Nearly every organization and institution has symbols
which identify it and instill in its members a deeper understanding of
its ideals. Our Country has a Seal and a Flag, your College has a Seal
and each State has a Flag and a seal. Sigma Phi Epsilon's symbols
include its Badge, its Coat of Arms and its Flag. There are also
other various symbols of our Fraternity, some of which are described
The original badge designed by the founders had the "E"
added below the skull and cross- bones after the badges were made. On
subsequent badges the "E" was brought above the skull and
cross-bones to join the
This design, in a slightly smaller size and with twenty pearls
bordering the black heart, remains the official badge today.
At the 1973 Grand Chapter Conclave in Denver, Colorado, an
additional official badge was authorized. This badge is of the same
size and shape as the original founders badge and is bordered by a
band of gold. The 1973 Conclave also authorized that official badges
may be made with heavy-duty gold plate, "golklad," in
addition to white and yellow gold. The new founders - size badge was
designed by William A. MacDonough, Virginia Epsilon (Washington and
The Coat of Arms
Nearly all fraternities, even the smallest locals in the
smallest colleges, boast a coat of arms. A heritage from the old days
of feudalism and knighthood, it is an emblem which can become almost
as precious to the Sig Ep who has the right to wear it as his
heart-shaped badge. For a long time, however, Sigma Phi Epsilon
displayed a coat of arms which was not heraldically correct. The
original design was adopted in 1908 at the Chicago Conclave. Frederick
M. Cutler, Massachusetts Alpha (U. of Massachusetts), called attention
to the old emblem's inaccuracies. In 1933, Mark D. Wilkins, then a
Field Secretary for the Fra-ternity, consulted Arthur E. DuBois, in
charge of the heraldic work for the United States Government, and the
new and revised coat of arms was subsequently accepted.
The badge and coat of arms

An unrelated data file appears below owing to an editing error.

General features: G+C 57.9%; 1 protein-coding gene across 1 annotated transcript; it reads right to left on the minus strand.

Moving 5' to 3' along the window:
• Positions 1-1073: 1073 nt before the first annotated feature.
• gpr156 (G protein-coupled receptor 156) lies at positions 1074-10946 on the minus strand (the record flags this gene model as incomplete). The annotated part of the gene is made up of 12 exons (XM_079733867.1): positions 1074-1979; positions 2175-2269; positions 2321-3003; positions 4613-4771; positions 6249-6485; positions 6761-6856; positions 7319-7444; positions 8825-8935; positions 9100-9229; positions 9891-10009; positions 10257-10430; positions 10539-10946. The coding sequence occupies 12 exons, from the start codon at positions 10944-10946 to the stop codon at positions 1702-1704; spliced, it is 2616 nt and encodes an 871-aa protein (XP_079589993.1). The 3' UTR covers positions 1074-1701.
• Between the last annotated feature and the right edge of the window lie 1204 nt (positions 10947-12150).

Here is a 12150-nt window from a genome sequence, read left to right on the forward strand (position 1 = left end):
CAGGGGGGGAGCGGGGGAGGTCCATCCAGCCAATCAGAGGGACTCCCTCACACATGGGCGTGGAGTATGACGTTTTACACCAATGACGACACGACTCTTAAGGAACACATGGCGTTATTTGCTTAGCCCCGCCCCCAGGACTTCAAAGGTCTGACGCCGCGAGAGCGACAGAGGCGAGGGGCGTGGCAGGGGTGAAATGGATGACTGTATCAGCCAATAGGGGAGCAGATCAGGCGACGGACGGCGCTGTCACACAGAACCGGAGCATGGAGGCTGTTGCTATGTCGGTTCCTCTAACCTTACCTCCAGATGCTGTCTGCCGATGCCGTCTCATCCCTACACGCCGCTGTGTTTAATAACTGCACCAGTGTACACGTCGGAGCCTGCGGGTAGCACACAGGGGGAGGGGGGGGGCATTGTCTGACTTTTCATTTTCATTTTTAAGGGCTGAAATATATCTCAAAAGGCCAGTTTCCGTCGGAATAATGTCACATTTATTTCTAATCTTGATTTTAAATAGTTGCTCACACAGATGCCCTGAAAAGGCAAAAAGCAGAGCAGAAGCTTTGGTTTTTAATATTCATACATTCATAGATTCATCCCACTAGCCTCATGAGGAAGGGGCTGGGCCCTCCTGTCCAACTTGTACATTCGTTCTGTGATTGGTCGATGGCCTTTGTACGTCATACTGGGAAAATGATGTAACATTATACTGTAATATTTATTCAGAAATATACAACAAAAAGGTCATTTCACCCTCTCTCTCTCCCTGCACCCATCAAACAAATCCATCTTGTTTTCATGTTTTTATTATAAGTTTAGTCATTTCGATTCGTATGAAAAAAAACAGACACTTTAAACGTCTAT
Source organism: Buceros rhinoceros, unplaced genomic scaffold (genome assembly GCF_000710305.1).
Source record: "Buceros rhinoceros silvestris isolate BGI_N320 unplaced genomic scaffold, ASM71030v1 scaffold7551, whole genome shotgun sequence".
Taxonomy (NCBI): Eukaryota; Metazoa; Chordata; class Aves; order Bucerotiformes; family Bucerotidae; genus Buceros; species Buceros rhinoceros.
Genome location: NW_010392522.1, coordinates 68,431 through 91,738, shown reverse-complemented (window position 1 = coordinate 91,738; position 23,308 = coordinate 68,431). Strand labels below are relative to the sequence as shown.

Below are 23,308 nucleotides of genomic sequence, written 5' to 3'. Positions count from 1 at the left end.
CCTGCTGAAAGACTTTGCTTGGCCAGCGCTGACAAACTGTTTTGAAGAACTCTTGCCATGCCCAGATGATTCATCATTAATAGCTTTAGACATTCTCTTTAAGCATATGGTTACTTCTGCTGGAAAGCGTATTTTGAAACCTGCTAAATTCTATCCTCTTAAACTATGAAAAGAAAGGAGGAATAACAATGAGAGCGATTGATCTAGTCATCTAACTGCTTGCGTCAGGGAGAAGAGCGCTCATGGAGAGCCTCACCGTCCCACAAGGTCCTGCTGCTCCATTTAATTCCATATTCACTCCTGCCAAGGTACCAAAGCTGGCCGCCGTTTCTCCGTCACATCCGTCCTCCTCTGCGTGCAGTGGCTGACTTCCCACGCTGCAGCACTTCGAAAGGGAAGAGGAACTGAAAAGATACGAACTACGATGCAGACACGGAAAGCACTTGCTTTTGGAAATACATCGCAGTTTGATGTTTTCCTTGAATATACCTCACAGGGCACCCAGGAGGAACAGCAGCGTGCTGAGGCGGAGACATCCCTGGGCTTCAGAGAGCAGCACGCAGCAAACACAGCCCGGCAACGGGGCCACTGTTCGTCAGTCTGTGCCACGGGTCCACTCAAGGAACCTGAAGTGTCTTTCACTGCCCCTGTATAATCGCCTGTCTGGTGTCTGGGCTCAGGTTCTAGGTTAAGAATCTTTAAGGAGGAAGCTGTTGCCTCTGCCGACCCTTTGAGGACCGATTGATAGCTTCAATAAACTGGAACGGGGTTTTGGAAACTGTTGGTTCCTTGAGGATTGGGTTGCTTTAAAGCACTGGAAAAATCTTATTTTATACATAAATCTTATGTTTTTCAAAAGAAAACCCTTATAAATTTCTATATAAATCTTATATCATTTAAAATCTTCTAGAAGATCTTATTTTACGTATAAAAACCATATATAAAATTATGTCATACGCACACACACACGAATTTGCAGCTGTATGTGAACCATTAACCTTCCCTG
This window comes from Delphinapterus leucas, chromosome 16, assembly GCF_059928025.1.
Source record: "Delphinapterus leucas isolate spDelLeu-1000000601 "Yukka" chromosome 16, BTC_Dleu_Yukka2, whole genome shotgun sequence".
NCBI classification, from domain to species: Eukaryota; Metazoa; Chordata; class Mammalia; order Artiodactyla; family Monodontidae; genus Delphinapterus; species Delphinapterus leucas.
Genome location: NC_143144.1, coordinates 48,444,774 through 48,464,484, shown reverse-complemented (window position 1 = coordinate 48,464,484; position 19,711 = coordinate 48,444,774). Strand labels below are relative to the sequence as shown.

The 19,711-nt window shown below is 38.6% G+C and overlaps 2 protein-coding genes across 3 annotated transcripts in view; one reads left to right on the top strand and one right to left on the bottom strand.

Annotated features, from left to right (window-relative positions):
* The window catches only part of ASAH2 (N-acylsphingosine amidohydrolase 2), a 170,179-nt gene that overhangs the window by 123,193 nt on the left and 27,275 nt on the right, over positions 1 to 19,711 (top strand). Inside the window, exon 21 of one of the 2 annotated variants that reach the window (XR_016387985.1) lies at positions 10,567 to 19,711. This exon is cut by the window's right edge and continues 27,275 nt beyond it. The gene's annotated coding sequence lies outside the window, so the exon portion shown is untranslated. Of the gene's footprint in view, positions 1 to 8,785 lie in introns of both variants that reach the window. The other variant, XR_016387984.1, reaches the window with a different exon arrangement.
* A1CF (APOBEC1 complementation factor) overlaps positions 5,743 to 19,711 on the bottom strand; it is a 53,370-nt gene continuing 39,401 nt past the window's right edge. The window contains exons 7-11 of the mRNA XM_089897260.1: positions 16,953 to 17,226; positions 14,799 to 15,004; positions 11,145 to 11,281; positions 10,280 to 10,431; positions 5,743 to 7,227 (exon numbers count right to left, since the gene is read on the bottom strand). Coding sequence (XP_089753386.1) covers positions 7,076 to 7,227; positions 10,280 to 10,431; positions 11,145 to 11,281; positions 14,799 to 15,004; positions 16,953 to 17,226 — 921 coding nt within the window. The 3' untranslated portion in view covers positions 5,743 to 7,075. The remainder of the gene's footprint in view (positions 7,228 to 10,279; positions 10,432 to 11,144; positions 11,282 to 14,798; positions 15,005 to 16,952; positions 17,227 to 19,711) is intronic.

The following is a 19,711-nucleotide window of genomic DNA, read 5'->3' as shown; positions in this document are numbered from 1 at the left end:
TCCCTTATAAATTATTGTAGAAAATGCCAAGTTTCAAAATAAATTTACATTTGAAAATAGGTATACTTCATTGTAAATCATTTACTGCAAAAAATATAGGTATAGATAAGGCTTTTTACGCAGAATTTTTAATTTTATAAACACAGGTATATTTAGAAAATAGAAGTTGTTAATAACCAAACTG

are the official insignia of the Fraternity; their esoteric meaning is
contained in the Ritual of the Fraternity. They shall be worn by the
initiated member of the Fraternity, his fiancee, wife, sister, mother,
The Fraternity flag has a
background of purple with ared bar extending diagonally from the upper
left corner to the lower right corner, this bar fimbriated by a narrow
band of gold from the purple background. In the center of the flag,
mounted upon a red bar, appears a gold star of five points.
The 1955 Conclave
authorized an alternative form for the official flag. In this form the
are placed in the upper right corner of the regulation flag while the
Greek letter A, B, or whatever the chapter designation is placed in
the lower left corner. The purpose is for plainer identification of
the flag when it is used for display.
The flag with letters is
commonly called the "display flag" and the plain flag the
"ritual flag" Every chapter should have a display flag and a
The Pledge Badge
The pledge badge is a gold rectangular shield of equal sides.
Along the diagonal of the rectangle appears in gold the greek word
"eggua," above this a crown and below a five pointed star,
also in gold. The background is red enamel. This badge is used by
chapters not implementing the Balanced Man Project.
The Balanced Man Symbol and Pin
Concurrent with the Fraternity's
development of a strategic plan in 1989, the Balanced Man symbol
was created as an expression of the
values of our Greek Letter Heritage. This pin is presented
to all New Member in Balanced Man Program chapters during the Sigma
rite of passage. The pin is worn on the lapel of a suit of
sports jacket and can be worn on collard shirts.
The Alumni Recognition Button
This "Ducal Crown" (from the coat of arms) is worn as a
lapel pin. In recent years this has been recognized as the alumni pin
and chapters present them to graduating seniors at the annual senior
The fraternity colors are purple and red. The
flowers are the Violet and the Dark Red Rose.
The fraternity whistle, as adopted at the 1912 Conclave, is an
adaptation of the first two lines of "The Letter Song" (Nadina),
frorn "The Chocolate Soldier," by Oskar A. Straus, an
Austrian composer. An unofficial "whistle committee"
sometimes appears at Grand Chapter Conclaves and other assemblies to
remind the brothers of the fraternity whistle.
The Red Door Tradition
The tradition of the Red Door on Sigma Phi Epsilon Chapter houses
began at Syracuse University (N.Y. Alpha) in the 1920's. This has
become a strong tradition and as you travel to other college campuses
you will look for the "red door" of Sigma Phi
Epsilon where you know you will be welcome.
The Red Heart Symbol
Designed in 1974 by Bruce N. Blackburn, Cincinnati, '61, award winning
designer of the American Revolution Bicentennial symbol, the
Fraternity's heart symbol is derived from the shape of the Sig Ep
badge and incorporates the greek letters Sigma Phi Epsilon. The new
symbol is greatly simpli-fied, in comparison to the badge, and may be
readily reproduced in different sizes. The symbol is the cornerstone
of Sig Ep's tradition expressed in a clear and simple design. But,
when printed in a color other than black screen (which appears gray; -
never print in black), the color "warm red" is used to
denote the feeling of brotherhood which it symbolizes.
The Guide to Brotherhood
Development is the first publication which displayed the symbol in
1974, and it has since been used throughout all fraternity
communications. Chapters are encouraged to incorporate the symbol in
their publications, and may obtain artwork and assistance from Sigma
Phi Epsilon Headquarters.